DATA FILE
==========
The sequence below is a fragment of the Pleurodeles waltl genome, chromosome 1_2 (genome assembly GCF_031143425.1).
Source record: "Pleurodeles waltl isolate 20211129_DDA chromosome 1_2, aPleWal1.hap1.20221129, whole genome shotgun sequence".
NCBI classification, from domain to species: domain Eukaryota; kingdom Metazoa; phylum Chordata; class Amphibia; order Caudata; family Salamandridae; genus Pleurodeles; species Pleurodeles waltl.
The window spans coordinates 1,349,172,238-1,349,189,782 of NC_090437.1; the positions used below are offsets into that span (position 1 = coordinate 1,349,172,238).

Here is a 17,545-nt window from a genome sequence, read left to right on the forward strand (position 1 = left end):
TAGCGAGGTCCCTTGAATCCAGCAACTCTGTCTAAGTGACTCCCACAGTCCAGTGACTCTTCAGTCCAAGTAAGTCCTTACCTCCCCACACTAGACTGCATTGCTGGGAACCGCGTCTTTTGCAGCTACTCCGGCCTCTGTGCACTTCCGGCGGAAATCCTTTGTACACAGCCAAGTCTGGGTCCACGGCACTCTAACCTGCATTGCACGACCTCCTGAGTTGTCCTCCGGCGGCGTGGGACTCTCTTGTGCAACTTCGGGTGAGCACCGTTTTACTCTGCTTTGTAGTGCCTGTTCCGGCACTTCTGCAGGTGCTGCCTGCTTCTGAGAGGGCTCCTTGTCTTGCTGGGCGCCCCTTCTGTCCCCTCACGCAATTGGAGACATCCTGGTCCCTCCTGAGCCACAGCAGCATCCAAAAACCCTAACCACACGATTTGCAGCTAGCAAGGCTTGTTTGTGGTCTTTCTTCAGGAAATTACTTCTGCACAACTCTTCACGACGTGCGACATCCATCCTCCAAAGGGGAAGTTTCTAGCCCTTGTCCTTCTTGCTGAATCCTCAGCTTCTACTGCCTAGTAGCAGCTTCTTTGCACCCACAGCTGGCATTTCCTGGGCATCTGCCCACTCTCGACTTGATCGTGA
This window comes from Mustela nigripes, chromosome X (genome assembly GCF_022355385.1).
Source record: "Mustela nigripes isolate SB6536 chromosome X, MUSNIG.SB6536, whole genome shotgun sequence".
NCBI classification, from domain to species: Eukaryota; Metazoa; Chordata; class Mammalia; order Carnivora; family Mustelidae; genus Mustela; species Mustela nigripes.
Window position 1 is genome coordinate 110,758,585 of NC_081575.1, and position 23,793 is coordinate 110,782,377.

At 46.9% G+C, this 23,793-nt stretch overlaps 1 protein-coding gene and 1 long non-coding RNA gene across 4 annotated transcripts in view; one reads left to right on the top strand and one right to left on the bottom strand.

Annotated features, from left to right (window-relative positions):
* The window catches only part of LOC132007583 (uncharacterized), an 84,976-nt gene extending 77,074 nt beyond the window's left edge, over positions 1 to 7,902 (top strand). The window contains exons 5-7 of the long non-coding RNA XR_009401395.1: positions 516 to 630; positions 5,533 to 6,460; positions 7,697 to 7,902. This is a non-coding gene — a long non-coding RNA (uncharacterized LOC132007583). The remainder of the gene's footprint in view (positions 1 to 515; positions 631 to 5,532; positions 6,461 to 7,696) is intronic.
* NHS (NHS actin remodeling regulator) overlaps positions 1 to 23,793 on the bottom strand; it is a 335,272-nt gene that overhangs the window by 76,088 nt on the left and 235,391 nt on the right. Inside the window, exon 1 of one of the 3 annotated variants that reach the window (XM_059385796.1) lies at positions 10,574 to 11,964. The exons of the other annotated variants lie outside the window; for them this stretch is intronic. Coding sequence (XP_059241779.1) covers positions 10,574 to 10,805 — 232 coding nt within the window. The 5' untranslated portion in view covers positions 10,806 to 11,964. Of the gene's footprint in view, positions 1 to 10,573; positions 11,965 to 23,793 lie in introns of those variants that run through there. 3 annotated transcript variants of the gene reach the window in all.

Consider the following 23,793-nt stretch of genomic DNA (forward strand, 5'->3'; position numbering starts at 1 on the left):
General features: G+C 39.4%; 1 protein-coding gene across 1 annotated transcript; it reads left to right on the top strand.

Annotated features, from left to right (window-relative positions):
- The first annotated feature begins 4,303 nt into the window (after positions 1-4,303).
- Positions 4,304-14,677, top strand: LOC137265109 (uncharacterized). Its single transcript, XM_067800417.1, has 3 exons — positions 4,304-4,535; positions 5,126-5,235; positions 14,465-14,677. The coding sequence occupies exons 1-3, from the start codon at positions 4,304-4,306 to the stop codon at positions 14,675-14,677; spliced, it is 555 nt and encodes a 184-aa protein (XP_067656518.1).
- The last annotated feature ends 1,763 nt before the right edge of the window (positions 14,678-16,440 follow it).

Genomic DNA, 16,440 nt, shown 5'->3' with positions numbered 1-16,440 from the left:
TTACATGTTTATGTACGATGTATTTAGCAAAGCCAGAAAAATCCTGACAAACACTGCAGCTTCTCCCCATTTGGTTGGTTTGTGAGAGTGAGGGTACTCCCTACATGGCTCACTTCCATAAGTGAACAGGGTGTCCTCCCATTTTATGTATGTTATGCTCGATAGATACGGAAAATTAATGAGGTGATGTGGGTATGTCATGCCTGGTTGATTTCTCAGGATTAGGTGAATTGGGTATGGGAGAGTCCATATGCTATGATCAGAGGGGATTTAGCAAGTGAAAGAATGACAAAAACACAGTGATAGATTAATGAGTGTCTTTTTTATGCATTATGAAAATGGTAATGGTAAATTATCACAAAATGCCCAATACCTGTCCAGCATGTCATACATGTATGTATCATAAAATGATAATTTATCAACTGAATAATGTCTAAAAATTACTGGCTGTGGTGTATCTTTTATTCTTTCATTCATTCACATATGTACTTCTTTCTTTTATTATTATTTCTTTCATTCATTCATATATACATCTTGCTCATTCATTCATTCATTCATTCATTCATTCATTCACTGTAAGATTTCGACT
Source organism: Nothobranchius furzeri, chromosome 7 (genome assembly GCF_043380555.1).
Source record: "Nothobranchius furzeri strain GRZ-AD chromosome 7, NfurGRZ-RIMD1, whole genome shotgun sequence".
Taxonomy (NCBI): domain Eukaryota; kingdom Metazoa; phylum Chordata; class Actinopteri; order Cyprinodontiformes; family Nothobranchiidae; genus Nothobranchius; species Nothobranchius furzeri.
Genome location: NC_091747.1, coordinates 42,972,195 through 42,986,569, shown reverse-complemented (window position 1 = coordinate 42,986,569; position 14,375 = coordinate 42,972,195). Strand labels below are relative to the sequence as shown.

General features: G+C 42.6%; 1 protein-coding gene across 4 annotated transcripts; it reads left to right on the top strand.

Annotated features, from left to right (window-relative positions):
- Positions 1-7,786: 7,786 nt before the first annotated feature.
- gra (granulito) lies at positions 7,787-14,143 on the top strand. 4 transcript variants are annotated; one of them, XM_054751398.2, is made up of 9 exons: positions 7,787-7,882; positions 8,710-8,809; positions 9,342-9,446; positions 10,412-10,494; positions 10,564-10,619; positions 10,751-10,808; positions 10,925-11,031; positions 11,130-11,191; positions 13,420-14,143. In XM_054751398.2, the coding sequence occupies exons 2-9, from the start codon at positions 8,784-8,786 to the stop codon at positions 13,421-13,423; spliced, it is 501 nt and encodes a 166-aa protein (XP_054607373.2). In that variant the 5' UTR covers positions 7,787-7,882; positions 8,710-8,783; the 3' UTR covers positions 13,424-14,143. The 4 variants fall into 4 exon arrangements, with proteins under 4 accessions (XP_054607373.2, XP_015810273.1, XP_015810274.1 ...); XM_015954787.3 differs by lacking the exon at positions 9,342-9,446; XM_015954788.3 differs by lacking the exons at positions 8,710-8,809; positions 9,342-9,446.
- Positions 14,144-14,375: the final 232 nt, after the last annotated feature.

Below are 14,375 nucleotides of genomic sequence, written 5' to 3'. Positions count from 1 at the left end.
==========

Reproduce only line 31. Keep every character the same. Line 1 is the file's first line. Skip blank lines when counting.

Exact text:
- Positions 14,144-14,375: the final 232 nt, after the last annotated feature.